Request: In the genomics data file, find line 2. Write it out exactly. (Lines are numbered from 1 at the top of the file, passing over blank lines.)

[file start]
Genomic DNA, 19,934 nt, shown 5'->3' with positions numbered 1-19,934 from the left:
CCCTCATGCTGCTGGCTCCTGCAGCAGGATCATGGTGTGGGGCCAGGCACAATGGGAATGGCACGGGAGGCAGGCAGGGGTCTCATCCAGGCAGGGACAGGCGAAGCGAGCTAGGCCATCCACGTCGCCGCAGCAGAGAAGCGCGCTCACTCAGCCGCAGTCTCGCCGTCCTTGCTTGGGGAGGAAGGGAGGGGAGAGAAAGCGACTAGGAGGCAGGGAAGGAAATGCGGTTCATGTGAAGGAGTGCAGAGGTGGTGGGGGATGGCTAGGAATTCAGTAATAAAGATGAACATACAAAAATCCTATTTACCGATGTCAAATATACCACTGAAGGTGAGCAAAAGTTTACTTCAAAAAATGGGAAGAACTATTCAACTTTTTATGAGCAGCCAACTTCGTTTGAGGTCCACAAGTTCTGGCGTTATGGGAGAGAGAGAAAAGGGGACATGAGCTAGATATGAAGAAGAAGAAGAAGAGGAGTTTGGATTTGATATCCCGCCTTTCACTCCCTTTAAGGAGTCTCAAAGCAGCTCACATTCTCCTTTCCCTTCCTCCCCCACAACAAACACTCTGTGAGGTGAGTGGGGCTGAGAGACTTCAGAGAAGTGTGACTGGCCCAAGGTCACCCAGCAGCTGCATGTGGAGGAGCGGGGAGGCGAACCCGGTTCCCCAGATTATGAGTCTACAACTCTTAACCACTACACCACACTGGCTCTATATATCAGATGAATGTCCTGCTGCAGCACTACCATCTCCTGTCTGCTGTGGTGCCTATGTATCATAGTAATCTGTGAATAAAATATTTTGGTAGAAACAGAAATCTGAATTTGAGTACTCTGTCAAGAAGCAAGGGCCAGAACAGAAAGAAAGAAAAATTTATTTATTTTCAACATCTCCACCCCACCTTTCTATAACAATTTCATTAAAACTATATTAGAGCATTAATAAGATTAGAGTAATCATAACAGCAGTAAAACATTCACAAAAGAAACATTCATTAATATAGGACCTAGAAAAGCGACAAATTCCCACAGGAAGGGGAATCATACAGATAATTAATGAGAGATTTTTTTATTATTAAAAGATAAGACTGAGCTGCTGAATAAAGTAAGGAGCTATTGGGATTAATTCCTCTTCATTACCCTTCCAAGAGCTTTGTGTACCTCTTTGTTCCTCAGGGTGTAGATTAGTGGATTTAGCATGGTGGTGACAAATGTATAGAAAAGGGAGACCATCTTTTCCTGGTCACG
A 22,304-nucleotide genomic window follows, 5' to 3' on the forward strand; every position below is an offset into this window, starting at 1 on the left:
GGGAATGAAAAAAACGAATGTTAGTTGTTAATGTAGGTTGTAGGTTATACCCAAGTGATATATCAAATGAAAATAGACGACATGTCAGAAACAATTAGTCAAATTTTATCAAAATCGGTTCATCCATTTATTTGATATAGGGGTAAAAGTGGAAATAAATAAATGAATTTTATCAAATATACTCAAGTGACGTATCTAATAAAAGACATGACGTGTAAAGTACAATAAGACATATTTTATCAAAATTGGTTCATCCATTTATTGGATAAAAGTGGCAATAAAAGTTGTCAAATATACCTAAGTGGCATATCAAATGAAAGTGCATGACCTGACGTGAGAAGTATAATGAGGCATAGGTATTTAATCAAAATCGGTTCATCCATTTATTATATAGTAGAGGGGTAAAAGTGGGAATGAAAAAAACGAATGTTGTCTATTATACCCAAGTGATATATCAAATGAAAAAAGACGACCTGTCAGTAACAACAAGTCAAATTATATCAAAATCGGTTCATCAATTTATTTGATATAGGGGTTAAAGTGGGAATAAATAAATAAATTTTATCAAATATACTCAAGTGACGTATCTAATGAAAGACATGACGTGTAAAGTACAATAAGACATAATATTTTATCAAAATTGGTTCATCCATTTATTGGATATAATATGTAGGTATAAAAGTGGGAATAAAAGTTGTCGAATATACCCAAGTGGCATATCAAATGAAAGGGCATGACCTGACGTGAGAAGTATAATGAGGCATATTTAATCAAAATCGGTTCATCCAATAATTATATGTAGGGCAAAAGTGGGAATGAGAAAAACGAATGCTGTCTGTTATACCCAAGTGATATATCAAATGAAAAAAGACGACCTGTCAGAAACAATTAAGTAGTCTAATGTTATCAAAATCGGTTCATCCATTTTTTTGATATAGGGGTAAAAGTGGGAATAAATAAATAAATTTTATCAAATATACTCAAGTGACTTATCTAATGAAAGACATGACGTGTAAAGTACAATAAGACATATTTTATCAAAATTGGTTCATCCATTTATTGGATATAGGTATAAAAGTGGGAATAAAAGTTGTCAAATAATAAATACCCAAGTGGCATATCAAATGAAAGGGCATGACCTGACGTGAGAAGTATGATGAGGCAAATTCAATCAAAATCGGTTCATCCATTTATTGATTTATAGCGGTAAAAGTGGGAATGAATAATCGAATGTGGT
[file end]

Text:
CCCTCATGCTGCTGGCTCCTGCAGCAGGATCATGGTGTGGGGCCAGGCACAATGGGAATGGCACGGGAGGCAGGCAGGGGTCTCATCCAGGCAGGGACAGGCGAAGCGAGCTAGGCCATCCACGTCGCCGCAGCAGAGAAGCGCGCTCACTCAGCCGCAGTCTCGCCGTCCTTGCTTGGGGAGGAAGGGAGGGGAGAGAAAGCGACTAGGAGGCAGGGAAGGAAATGCGGTTCATGTGAAGGAGTGCAGAGGTGGTGGGGGATGGCTAGGAATTCAGTAATAAAGATGAACATACAAAAATCCTATTTACCGATGTCAAATATACCACTGAAGGTGAGCAAAAGTTTACTTCAAAAAATGGGAAGAACTATTCAACTTTTTATGAGCAGCCAACTTCGTTTGAGGTCCACAAGTTCTGGCGTTATGGGAGAGAGAGAAAAGGGGACATGAGCTAGATATGAAGAAGAAGAAGAAGAGGAGTTTGGATTTGATATCCCGCCTTTCACTCCCTTTAAGGAGTCTCAAAGCAGCTCACATTCTCCTTTCCCTTCCTCCCCCACAACAAACACTCTGTGAGGTGAGTGGGGCTGAGAGACTTCAGAGAAGTGTGACTGGCCCAAGGTCACCCAGCAGCTGCATGTGGAGGAGCGGGGAGGCGAACCCGGTTCCCCAGATTATGAGTCTACAACTCTTAACCACTACACCACACTGGCTCTATATATCAGATGAATGTCCTGCTGCAGCACTACCATCTCCTGTCTGCTGTGGTGCCTATGTATCATAGTAATCTGTGAATAAAATATTTTGGTAGAAACAGAAATCTGAATTTGAGTACTCTGTCAAGAAGCAAGGGCCAGAACAGAAAGAAAGAAAAATTTATTTATTTTCAACATCTCCACCCCACCTTTCTATAACAATTTCATTAAAACTATATTAGAGCATTAATAAGATTAGAGTAATCATAACAGCAGTAAAACATTCACAAAAGAAACATTCATTAATATAGGACCTAGAAAAGCGACAAATTCCCACAGGAAGGGGAATCATACAGATAATTAATGAGAGATTTTTTTATTATTAAAAGATAAGACTGAGCTGCTGAATAAAGTAAGGAGCTATTGGGATTAATTCCTCTTCATTACCCTTCCAAGAGCTTTGTGTACCTCTTTGTTCCTCAGGGTGTAGATTAGTGGATTTAGCATGGTGGTGACAAATGTATAGAAAAGGGAGACCATCTTTTCCTGGTCACG